Harare, March 29, 2018: A senior official at the Zimbabwe Central Bank says there is improvement in women’s participation in institutional decision making. Addressing the Hope Fay Lecture at Women’s University in Africa on Wednesday, Dr Jesimen Tarisai Chipika, Deputy to the Reserve Bank Governor spoke on the topic “Women and the economy in Zimbabwe: A drive towards financial and economic inclusivity for sustainable development.”
“Although improving, women remain marginalised particularly in institutional decision making, yet we know that household welfare, hence, the whole population, both in terms of production and reproduction, depends on women,” said Chipika.
Announcing a $15 million facility to empower women by the Central Bank, Dr. Chipika called for more action by Central Bank authorities in addressing monetary policy issues that ignored the gender gap in decision making.
“Historically, central banks are not known for talking about people, let alone women,” she remarked. “Central banks are known for talking about money supply, inflation, interest rates, foreign and local currency, the state of banks, GDP, exports and imports, and Foreign Direct Investment. Some even argue that Monetary Policy is gender neutral.”
“This lack of a ‘human face’, in particular, a ‘woman’s face’ in banking and finance matters has been a serious weakness in the development discourse and practice, partly responsible for the development paralysis we face today,” noted Dr Chipika. She also noted that there is now a shift in favour of the Development Financing discourse, particularly, under the 2030 SDGs Agenda, to which Zimbabwe is a signatory.
Dr. Chipika said women are still marginalized in the economy even as they are major economic players and in most cases they only dominate smallholder agriculture and Micro, Small and Medium Enterprises (SMEs) in most sectors. Dr Chipika was concerned that out of 19 large bank CEOs, only one is a woman; of the 60 Zimbabwe Stock Exchange (ZSE) listed companies, only three are headed by women; of the 103 state owned parastatals, only 15 are headed by female CEOs.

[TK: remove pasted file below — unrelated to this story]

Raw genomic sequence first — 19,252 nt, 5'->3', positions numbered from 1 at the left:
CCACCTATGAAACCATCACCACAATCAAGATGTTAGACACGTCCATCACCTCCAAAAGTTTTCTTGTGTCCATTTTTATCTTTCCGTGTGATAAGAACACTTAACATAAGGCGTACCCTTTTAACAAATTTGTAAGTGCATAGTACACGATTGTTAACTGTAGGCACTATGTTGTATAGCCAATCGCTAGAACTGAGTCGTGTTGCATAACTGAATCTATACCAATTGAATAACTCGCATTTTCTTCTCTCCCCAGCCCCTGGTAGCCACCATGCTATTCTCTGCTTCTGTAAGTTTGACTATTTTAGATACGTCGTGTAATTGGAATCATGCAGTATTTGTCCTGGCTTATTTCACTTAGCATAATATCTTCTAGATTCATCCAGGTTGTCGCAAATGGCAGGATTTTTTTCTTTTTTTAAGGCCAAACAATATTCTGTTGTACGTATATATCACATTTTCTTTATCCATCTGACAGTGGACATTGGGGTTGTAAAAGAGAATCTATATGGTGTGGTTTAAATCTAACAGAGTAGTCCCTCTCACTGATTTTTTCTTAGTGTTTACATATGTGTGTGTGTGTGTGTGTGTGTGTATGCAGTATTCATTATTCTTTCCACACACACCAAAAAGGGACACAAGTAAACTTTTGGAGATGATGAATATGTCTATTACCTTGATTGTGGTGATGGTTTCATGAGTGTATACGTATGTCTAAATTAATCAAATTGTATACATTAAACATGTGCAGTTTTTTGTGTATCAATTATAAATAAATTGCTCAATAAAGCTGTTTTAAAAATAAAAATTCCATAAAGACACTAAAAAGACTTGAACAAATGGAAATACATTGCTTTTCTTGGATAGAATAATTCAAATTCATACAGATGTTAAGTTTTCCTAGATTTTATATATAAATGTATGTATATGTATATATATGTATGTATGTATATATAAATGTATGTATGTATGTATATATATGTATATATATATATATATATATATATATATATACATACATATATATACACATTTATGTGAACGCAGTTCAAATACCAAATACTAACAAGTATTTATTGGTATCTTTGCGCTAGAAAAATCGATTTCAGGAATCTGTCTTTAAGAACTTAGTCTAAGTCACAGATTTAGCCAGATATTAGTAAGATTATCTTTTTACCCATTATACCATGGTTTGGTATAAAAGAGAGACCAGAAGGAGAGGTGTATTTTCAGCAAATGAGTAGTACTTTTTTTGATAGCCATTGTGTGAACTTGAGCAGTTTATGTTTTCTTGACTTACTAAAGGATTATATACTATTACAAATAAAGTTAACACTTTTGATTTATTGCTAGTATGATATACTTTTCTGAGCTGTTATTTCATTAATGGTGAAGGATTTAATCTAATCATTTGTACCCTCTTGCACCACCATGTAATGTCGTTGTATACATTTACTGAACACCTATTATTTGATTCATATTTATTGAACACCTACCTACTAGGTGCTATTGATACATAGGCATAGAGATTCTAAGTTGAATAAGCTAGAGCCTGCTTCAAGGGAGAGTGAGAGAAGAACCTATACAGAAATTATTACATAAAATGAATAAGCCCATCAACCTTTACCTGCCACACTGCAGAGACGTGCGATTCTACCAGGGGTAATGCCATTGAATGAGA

The thought-provoking discussion which drew a diverse audience of nearly 250 participants at WUA’s new Manresa campus was held to commemorate Women’s History Month, celebrated in March.
An official from the United States Embassy hailed the discussion and pledged her country’s support to efforts to reduce the negative effects of the marginalization of women in key sectors.
“By creating opportunities for women in new arenas, U.S. government programs are stimulating economic development and erasing lingering stereotypes for all Zimbabweans, particularly women”, said Stacy Lomba, Public Diplomacy Officer at the United States Embassy. She shared some of the contributions the U.S. Embassy and its agencies are doing to empower women in the form of grants, training and access to capital for women and small business owners.
The lecture series named after founders of Women’s University in Africa Hope Cynthia Sadza and Fay Chung is sponsored by U.S. Embassy in Harare. Since April 2012, the lecture series- held March and September- have discussed fundamental subjects and issues affecting women in Zimbabwe, such as trafficking in persons, child marriages and the negative role that patriarchy can play in women’s emancipation.
Acting Vice Chancellor Dr Elizabeth Chikwiri hailed the partnership with the Americans. “It was with His Excellency, (former) Ambassador Charles Ray then and all his successors have continued with the project bringing over ten speakers on various topics that included child marriages, human trafficking, women and disabilities, the role of investigative journalism in the plight of the girl child among others”, said Dr Chikwiri. – © ZimPAS © March 29 2018.
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